Making STL frontal area calculations easier

Nathan Rooy | March 26, 2021


When working with aerodynamic properties such as drag, it’s common practice to normalize these values against some sort of reference area. For most ground vehicles with a pressure dominated drag contribution this ends up being the cross-sectional area as seen from the front (or projected onto the inlet plane). Most of the time, acquiring these values is pretty easy, especially if you’re dealing with some nice clean CAD files. Annoyingly though, sometimes all you have are the non-parametric, triangulated geometry (STL) files. Either way, you only have a few options (Blender, ParaView, etc..) and they’re all fairly tedious, time consuming, and not as precise as it could be. This is an annoying bottleneck which is further exacerbated in fast paced work environments such as motorsport. Because of this, I wrote a simple CLI called pArea which aims to reduce this process down to a single command.

Example usage

As a simple use case, let’s determine the frontal area of some old LMP geometry I had laying around. They started out as IGES files and were exported as STLs via NETGEN. Here’s a clay rendering to get an idea of what it looks like (pretend like I didn’t forget to include the body panel latches…).

le mans stl vehicle geometry

First step is to install pArea using PyPi, so open a terminal and slap in the following:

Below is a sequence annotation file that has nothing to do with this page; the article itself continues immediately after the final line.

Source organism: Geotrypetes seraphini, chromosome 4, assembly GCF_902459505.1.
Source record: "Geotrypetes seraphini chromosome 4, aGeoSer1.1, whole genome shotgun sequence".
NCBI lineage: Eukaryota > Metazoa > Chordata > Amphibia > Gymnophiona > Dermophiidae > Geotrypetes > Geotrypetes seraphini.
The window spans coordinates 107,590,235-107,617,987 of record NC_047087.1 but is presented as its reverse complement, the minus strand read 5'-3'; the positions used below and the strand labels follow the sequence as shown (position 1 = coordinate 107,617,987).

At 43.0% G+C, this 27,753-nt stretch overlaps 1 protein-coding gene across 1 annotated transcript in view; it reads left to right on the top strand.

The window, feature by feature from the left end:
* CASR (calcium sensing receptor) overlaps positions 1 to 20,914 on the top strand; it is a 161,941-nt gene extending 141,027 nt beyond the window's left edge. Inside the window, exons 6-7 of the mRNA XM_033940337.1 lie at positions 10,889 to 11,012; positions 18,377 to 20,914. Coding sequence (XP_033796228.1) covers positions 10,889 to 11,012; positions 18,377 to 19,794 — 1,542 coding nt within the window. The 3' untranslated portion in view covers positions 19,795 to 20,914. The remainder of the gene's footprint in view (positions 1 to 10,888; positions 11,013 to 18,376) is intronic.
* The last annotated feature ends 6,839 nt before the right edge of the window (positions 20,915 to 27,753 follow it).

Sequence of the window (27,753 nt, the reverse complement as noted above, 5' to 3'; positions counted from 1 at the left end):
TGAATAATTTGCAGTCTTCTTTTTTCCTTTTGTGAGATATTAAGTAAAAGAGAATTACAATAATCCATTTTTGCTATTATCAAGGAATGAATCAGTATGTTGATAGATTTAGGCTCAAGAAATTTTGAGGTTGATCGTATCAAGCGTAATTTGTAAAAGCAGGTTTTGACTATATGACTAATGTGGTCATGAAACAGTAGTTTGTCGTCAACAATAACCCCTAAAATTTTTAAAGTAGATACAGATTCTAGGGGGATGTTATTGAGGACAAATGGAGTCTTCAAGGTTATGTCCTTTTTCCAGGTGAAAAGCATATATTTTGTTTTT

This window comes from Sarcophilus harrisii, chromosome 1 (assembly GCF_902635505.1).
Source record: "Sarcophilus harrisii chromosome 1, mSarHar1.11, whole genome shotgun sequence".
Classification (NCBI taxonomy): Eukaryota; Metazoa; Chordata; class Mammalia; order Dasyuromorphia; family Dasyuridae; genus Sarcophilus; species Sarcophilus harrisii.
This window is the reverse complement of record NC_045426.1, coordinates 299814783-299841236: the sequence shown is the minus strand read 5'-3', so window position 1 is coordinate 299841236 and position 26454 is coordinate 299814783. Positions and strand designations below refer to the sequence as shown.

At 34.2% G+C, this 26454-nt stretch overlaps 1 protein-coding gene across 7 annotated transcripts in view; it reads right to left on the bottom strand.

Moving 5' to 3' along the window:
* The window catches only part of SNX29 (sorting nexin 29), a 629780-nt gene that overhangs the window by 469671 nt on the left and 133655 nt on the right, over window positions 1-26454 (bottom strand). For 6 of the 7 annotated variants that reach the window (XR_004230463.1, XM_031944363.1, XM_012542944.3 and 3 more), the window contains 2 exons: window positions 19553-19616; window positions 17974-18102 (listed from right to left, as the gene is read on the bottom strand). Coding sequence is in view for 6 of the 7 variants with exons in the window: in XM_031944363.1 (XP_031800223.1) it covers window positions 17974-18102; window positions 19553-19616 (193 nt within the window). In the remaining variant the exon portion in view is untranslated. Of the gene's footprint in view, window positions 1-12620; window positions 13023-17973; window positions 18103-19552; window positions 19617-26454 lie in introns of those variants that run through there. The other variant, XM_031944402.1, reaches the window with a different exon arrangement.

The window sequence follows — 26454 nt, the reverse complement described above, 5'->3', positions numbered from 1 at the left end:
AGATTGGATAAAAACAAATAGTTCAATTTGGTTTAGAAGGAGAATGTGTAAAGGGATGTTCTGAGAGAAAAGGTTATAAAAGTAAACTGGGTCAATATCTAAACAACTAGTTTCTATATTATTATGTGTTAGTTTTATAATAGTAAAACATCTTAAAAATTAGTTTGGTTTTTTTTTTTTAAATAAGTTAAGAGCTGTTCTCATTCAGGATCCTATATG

pip install parea

Next, call parea and specify the geometry. In this case it’s an a collection of STL files so I’m using -stl along with a shell-style wildcard * to capture them. Lastly, I’m specifying the direction in which I want the projected area (I could have specified the projection plane -yz instead).

parea -stl *.stl -x

Which yields a value of 1.7139905… units2. In this case, the STL base units are meters which makes the area m2. If you’re looking for geometry to test, I included a simple cube STL [link].

Final thoughts

I originally wrote this out in C with plans wrap it in Python, but ended up on just porting everything to Python. Because of this, it’s not as fast as I would like. If you end up using pArea and think it’s too slow, open up an issue on GitHub or reach out to me! While completing the initial C based version of pArea, I ended up reading a few good books along the way which really helped:

The second book I have listed: Computational Geometry in C by Joseph O’Rourke is an especially good book and anyone interested in geometry/algorithms will likely enjoy it. Thanks for reading!

- Nathan

p-area frontal area calculator logo